Gaia Settles Million-Dollar Lawsuit Against Filmmaker Patty Greer

Patty Greer found her calling making films about crop circles.
Patty Greer found her calling making films about crop circles.
Crop Circle Films
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A year after Boulder-based Gaia filed suit against Patty Greer in the District Court of Boulder County, the self-proclaimed Netflix of spiritual films has settled with the filmmaker.

Over the past decade, Greer created eight documentaries and won five EBE Awards at the International UFO Congress Convention. Her most recent film, 2016’s Crop Circle Diaries, looks for plasma energy, super seeds, and binary-encoded messages in the United Kingdom. A vigorous and passionate spirit, Greer previously ran vintage clothing store Golden Oldies on Pearl Street in Boulder and co-founded Coupe Studios.

Gaia got its start as the Gaiam yoga company founded by Jirka Rysavy, a Czech immigrant who moved to Boulder in the 1980s. Gaiam sold its interest in yoga to Sequential Brands Group in 2016 for $167 million and rebranded itself as Gaia, with a goal of focusing on digital content streaming.

Today Gaia has a collection of more than 8,000 "consciousness expanding videos" streamed by nearly 500,000 members around the world. It bought distribution rights to four of Greer’s films through 2021 for $10,000.

In its lawsuit filed on August 6, 2018, and then refiled on December 27, Gaia claimed that starting in September 2017, “Greer developed a vendetta against Gaia in response to the public’s lack of interest in her films, the absence of royalties she earned, and her inability to come up to an agreement with Gaia to terminate the distribution contract.”

The lawsuit presented several videos to support Gaia's allegations, including "Gaia TV Imploding, What's Next?" produced by Business Game Changers creator Sarah Westall. Featuring Greer alongside "American alchemist" Laura Eisenhower, the videos discuss an infiltration of Gaia programming by satanists and reptilians.

Greer has long claimed that she was only reporting what she heard. But when she last spoke with Westword in December, she was beginning to wonder whether the whole thing was a hoax. “Why, why did they set me up?” she asked. “I'm sorry, but it looks like to me like I got slandered, because I didn't say those things about the people at the company. I didn't know these things, but the letters that were sent to me from the GEM group said ‘help us.’”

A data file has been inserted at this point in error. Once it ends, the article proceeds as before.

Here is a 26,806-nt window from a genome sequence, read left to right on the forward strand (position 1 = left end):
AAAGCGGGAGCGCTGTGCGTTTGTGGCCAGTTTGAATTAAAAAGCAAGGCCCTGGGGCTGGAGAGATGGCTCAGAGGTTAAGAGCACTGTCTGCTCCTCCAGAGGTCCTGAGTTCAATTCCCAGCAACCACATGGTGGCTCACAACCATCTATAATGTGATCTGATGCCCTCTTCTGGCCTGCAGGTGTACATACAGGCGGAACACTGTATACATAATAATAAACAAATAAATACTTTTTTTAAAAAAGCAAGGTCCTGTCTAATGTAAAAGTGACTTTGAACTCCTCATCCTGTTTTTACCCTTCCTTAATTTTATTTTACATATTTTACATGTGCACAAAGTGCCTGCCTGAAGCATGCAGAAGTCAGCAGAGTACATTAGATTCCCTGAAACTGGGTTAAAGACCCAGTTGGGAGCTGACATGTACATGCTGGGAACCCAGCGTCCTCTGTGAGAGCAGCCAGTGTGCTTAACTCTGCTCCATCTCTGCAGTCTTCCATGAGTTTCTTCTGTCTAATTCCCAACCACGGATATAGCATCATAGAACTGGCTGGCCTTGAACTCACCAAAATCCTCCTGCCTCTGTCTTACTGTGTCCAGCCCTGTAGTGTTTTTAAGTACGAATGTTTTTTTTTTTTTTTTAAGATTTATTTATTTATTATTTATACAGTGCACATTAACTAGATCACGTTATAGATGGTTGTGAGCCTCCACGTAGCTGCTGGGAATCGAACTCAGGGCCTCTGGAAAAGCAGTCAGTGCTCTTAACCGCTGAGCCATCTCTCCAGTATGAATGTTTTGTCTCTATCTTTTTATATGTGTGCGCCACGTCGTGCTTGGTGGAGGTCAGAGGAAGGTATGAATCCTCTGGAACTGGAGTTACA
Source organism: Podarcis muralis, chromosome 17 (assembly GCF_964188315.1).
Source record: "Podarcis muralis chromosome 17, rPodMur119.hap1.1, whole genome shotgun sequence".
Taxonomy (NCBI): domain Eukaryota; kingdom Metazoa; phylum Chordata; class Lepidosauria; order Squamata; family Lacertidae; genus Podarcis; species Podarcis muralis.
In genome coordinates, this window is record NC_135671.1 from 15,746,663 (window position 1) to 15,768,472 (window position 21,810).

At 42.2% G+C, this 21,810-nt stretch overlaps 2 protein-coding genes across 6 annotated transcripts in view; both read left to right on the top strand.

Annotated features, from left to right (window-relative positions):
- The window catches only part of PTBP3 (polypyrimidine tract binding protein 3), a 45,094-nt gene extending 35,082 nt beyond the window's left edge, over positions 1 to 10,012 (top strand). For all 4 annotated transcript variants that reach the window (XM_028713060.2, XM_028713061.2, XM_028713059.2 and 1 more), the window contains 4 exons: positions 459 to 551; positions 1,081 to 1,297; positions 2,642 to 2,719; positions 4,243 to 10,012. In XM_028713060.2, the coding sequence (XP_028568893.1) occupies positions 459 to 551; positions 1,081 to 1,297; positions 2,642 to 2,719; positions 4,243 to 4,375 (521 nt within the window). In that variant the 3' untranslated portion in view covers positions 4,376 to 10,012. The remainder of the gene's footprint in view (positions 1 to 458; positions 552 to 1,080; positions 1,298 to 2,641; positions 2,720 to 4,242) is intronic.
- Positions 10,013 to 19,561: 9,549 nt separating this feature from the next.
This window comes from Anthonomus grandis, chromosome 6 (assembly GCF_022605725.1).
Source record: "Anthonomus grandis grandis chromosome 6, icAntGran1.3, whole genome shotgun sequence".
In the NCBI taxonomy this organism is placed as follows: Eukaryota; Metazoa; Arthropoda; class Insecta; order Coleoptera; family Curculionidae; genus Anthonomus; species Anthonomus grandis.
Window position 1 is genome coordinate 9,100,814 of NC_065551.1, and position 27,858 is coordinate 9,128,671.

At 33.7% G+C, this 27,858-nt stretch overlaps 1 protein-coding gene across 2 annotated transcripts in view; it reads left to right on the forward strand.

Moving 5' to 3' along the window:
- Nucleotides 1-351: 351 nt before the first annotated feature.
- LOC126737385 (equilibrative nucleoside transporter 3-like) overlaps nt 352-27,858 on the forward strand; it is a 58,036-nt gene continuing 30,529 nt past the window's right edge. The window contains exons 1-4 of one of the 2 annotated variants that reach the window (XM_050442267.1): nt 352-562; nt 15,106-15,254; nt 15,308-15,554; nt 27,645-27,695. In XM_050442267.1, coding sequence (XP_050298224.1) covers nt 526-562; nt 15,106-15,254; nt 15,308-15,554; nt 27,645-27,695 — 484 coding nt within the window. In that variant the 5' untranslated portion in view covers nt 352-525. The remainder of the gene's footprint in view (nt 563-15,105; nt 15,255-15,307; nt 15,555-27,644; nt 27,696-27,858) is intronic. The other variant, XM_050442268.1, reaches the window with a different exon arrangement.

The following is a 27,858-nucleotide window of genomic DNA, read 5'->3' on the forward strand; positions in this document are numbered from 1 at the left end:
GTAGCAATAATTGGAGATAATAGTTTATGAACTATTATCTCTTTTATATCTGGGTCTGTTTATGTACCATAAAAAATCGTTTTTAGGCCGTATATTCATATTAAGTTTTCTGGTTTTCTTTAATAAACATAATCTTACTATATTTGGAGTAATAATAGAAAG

The allegations that Gaia was engaging in satanic rituals came from coded emails signed #GEM, or the Gaia Employee Movement, and a leaked resignation letter attributed to spiritualist David Wilcock, who'd worked on Gaia's original "Ancient Civilizations" series and said he did not take kindly to the show's "polite view of Luciferianism" in a post-Pizzagate world.

Although he never responded to press inquiries, Wilcock published an apology in February, claiming his private letter “was taken out of context by some in our community who made sweeping conclusions about what it said, and turned them into malicious accusations they directed against Gaia. These accusations are false and without merit.”

“I do not know who GEM was, and I have no evidence of who they may be,” Wilcock's apology continues. “As far as I suspect, there are no employees within Gaia who are involved in this, or who had anything to do with it.”

This summer, Greer posted her own apology to Gaia on cropcircle films.com, part of a settlement agreement that both she and Gaia decline to discuss. Gaia withdrew its suit against Greer in July, and the judge canceled the trial set for early 2020.

In her apology, Greer says that "many of those postings were critical of Gaia and its employees, and were either based on my own opinion or information I received from various third-parties (sometimes anonymously). Because I was ultimately unable to corroborate or confirm the information — which Gaia believed to be untrue and unfounded, and which Gaia vehemently denied at all times — I agreed to remove the postings."

Greer has now removed all of her content pertaining to Gaia and GEM. The mysterious Fade to Light Blog, written under the name Thomas Crown, has also vanished. But Sarah Westall’s videos remain in place, as do pages of Reddit rumors.

“Certain UFO people always have their nemesis,” says Tim Crawford, the creator of UFOTV. Crawford says he also butted heads with Greer when he distributed her first film, The Wake Up Call: Anybody Listening? in 2008.

“Crop-circle films make up some of the most beautiful films, from a production standpoint," he says. "But they don’t sell well, and you can’t fight city hall."

Though it does not spread as quickly as the conspiracy theories that sprout between sentences, the truth is always out there...even if it's sometimes difficult to find.

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